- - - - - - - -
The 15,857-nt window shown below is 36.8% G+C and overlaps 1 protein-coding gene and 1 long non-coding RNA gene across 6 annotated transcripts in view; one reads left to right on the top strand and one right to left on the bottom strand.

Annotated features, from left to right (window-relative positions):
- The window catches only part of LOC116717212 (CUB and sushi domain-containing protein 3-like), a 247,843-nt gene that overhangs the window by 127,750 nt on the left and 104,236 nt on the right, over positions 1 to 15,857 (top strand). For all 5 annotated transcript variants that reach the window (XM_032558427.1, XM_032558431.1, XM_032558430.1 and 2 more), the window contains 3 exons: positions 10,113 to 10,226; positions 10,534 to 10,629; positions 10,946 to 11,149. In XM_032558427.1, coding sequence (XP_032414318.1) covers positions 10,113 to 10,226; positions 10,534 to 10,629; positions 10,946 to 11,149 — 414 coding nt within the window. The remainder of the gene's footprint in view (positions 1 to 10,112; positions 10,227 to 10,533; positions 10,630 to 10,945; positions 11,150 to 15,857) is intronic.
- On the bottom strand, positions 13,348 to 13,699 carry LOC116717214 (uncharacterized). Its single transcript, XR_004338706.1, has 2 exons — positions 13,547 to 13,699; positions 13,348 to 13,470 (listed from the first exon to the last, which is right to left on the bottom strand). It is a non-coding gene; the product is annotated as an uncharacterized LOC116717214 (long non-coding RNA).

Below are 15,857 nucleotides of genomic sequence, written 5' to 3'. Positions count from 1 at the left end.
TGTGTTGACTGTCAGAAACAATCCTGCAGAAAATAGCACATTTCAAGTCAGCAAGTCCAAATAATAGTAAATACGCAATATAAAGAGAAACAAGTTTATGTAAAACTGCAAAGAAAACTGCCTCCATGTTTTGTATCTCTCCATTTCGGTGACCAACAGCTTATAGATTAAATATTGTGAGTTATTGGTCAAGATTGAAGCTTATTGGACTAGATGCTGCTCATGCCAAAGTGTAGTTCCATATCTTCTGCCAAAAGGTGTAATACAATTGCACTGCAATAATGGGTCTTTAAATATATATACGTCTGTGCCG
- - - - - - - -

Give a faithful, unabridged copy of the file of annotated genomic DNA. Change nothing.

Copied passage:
The 15,857-nt window shown below is 36.8% G+C and overlaps 1 protein-coding gene and 1 long non-coding RNA gene across 6 annotated transcripts in view; one reads left to right on the top strand and one right to left on the bottom strand.

Annotated features, from left to right (window-relative positions):
- The window catches only part of LOC116717212 (CUB and sushi domain-containing protein 3-like), a 247,843-nt gene that overhangs the window by 127,750 nt on the left and 104,236 nt on the right, over positions 1 to 15,857 (top strand). For all 5 annotated transcript variants that reach the window (XM_032558427.1, XM_032558431.1, XM_032558430.1 and 2 more), the window contains 3 exons: positions 10,113 to 10,226; positions 10,534 to 10,629; positions 10,946 to 11,149. In XM_032558427.1, coding sequence (XP_032414318.1) covers positions 10,113 to 10,226; positions 10,534 to 10,629; positions 10,946 to 11,149 — 414 coding nt within the window. The remainder of the gene's footprint in view (positions 1 to 10,112; positions 10,227 to 10,533; positions 10,630 to 10,945; positions 11,150 to 15,857) is intronic.
- On the bottom strand, positions 13,348 to 13,699 carry LOC116717214 (uncharacterized). Its single transcript, XR_004338706.1, has 2 exons — positions 13,547 to 13,699; positions 13,348 to 13,470 (listed from the first exon to the last, which is right to left on the bottom strand). It is a non-coding gene; the product is annotated as an uncharacterized LOC116717214 (long non-coding RNA).

Below are 15,857 nucleotides of genomic sequence, written 5' to 3'. Positions count from 1 at the left end.
TGTGTTGACTGTCAGAAACAATCCTGCAGAAAATAGCACATTTCAAGTCAGCAAGTCCAAATAATAGTAAATACGCAATATAAAGAGAAACAAGTTTATGTAAAACTGCAAAGAAAACTGCCTCCATGTTTTGTATCTCTCCATTTCGGTGACCAACAGCTTATAGATTAAATATTGTGAGTTATTGGTCAAGATTGAAGCTTATTGGACTAGATGCTGCTCATGCCAAAGTGTAGTTCCATATCTTCTGCCAAAAGGTGTAATACAATTGCACTGCAATAATGGGTCTTTAAATATATATACGTCTGTGCCG